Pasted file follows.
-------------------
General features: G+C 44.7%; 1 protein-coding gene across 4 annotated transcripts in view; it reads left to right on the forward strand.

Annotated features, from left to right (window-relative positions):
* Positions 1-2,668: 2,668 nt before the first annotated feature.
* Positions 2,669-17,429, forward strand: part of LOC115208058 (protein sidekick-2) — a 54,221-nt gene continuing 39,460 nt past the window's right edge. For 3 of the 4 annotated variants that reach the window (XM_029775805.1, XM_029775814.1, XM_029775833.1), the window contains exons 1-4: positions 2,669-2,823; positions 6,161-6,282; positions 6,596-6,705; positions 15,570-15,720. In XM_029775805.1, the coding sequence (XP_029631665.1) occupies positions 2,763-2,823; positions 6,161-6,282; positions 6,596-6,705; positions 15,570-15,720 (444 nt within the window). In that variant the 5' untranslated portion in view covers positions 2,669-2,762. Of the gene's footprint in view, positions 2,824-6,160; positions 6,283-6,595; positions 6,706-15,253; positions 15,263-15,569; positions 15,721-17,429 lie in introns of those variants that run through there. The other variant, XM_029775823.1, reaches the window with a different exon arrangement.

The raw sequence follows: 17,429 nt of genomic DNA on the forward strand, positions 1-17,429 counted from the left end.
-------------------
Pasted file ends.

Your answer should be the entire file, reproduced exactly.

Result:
General features: G+C 44.7%; 1 protein-coding gene across 4 annotated transcripts in view; it reads left to right on the forward strand.

Annotated features, from left to right (window-relative positions):
* Positions 1-2,668: 2,668 nt before the first annotated feature.
* Positions 2,669-17,429, forward strand: part of LOC115208058 (protein sidekick-2) — a 54,221-nt gene continuing 39,460 nt past the window's right edge. For 3 of the 4 annotated variants that reach the window (XM_029775805.1, XM_029775814.1, XM_029775833.1), the window contains exons 1-4: positions 2,669-2,823; positions 6,161-6,282; positions 6,596-6,705; positions 15,570-15,720. In XM_029775805.1, the coding sequence (XP_029631665.1) occupies positions 2,763-2,823; positions 6,161-6,282; positions 6,596-6,705; positions 15,570-15,720 (444 nt within the window). In that variant the 5' untranslated portion in view covers positions 2,669-2,762. Of the gene's footprint in view, positions 2,824-6,160; positions 6,283-6,595; positions 6,706-15,253; positions 15,263-15,569; positions 15,721-17,429 lie in introns of those variants that run through there. The other variant, XM_029775823.1, reaches the window with a different exon arrangement.

The raw sequence follows: 17,429 nt of genomic DNA on the forward strand, positions 1-17,429 counted from the left end.